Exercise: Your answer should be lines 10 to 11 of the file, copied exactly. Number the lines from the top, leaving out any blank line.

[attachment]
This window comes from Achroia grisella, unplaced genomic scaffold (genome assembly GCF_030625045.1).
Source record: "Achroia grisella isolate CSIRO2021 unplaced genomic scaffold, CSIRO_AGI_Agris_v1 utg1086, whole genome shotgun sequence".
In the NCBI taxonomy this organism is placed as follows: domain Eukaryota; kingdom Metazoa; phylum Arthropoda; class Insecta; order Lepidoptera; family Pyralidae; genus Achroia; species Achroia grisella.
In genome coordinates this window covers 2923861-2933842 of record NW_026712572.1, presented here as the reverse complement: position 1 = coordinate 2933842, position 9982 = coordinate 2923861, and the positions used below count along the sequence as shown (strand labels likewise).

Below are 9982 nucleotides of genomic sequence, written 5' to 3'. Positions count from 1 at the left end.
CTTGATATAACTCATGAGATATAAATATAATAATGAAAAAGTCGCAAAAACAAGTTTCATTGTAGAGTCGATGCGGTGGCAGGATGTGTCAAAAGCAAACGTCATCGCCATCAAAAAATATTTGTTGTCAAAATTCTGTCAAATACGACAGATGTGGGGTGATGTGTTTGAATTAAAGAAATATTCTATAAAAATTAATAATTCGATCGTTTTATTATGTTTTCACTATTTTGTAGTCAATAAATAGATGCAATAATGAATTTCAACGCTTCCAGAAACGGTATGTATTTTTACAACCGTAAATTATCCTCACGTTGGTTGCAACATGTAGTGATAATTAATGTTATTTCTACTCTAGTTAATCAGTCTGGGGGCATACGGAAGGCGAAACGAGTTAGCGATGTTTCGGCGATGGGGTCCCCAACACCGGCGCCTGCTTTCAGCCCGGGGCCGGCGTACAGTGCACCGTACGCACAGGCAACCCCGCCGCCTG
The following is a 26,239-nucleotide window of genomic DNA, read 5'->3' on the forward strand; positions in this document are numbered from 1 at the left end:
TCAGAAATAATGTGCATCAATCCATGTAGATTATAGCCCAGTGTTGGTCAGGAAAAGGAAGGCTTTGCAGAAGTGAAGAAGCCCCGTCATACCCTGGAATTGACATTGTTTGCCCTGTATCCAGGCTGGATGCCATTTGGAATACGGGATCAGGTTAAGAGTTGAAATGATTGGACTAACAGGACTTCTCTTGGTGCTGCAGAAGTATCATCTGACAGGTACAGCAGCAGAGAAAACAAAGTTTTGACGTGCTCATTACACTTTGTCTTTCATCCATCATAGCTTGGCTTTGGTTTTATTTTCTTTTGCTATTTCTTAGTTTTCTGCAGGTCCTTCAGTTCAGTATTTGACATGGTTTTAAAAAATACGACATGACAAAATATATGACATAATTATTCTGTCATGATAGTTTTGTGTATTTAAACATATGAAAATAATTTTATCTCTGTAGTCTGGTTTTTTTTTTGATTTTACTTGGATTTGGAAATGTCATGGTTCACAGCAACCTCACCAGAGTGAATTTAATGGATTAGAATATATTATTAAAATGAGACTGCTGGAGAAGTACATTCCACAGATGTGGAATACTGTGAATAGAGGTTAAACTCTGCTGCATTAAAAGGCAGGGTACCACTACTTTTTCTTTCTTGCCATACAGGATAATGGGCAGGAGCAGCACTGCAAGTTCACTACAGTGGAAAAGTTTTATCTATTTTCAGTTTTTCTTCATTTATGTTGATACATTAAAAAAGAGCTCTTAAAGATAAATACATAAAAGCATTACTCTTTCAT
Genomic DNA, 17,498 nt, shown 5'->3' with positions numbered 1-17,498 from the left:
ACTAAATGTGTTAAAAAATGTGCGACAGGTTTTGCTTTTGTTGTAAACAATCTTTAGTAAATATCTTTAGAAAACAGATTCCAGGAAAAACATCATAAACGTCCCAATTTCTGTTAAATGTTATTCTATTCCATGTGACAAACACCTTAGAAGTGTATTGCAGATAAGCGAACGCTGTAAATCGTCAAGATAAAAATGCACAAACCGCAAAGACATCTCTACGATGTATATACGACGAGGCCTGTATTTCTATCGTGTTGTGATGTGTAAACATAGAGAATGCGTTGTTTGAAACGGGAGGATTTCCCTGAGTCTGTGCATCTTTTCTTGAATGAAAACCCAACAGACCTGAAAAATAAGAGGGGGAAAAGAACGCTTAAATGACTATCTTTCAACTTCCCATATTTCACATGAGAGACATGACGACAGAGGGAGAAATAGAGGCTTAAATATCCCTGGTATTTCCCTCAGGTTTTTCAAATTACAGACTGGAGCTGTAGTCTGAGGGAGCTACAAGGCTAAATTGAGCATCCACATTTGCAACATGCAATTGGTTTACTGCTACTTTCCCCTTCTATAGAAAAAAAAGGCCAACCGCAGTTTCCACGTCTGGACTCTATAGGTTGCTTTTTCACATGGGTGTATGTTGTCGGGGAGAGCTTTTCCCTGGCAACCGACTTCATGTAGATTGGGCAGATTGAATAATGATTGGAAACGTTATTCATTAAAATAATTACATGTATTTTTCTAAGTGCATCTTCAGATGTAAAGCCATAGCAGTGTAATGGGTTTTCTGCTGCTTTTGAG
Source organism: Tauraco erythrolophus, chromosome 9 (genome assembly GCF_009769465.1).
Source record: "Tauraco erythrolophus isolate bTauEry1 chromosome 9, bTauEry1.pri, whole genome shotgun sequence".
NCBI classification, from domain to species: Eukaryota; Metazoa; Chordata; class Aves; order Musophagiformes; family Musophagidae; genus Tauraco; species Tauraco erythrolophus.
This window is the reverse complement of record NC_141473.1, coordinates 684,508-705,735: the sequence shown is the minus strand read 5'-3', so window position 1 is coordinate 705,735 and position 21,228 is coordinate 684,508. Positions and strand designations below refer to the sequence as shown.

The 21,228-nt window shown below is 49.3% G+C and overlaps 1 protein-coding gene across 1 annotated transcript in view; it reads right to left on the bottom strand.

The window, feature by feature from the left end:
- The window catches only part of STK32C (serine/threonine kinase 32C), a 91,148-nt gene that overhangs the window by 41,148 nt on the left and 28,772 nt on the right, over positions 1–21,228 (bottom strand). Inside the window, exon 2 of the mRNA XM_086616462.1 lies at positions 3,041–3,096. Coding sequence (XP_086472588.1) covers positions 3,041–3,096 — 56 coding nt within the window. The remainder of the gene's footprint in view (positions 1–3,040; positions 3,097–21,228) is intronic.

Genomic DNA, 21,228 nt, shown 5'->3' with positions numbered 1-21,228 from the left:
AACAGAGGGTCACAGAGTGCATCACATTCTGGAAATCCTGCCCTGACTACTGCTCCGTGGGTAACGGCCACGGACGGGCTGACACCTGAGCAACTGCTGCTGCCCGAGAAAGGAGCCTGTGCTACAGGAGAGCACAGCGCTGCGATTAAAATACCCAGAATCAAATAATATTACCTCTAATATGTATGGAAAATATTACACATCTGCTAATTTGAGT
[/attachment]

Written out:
ACTAAATGTGTTAAAAAATGTGCGACAGGTTTTGCTTTTGTTGTAAACAATCTTTAGTAAATATCTTTAGAAAACAGATTCCAGGAAAAACATCATAAACGTCCCAATTTCTGTTAAATGTTATTCTATTCCATGTGACAAACACCTTAGAAGTGTATTGCAGATAAGCGAACGCTGTAAATCGTCAAGATAAAAATGCACAAACCGCAAAGACATCTCTACGATGTATATACGACGAGGCCTGTATTTCTATCGTGTTGTGATGTGTAAACATAGAGAATGCGTTGTTTGAAACGGGAGGATTTCCCTGAGTCTGTGCATCTTTTCTTGAATGAAAACCCAACAGACCTGAAAAATAAGAGGGGGAAAAGAACGCTTAAATGACTATCTTTCAACTTCCCATATTTCACATGAGAGACATGACGACAGAGGGAGAAATAGAGGCTTAAATATCCCTGGTATTTCCCTCAGGTTTTTCAAATTACAGACTGGAGCTGTAGTCTGAGGGAGCTACAAGGCTAAATTGAGCATCCACATTTGCAACATGCAATTGGTTTACTGCTACTTTCCCCTTCTATAGAAAAAAAAGGCCAACCGCAGTTTCCACGTCTGGACTCTATAGGTTGCTTTTTCACATGGGTGTATGTTGTCGGGGAGAGCTTTTCCCTGGCAACCGACTTCATGTAGATTGGGCAGATTGAATAATGATTGGAAACGTTATTCATTAAAATAATTACATGTATTTTTCTAAGTGCATCTTCAGATGTAAAGCCATAGCAGTGTAATGGGTTTTCTGCTGCTTTTGAG
Source organism: Tauraco erythrolophus, chromosome 9 (genome assembly GCF_009769465.1).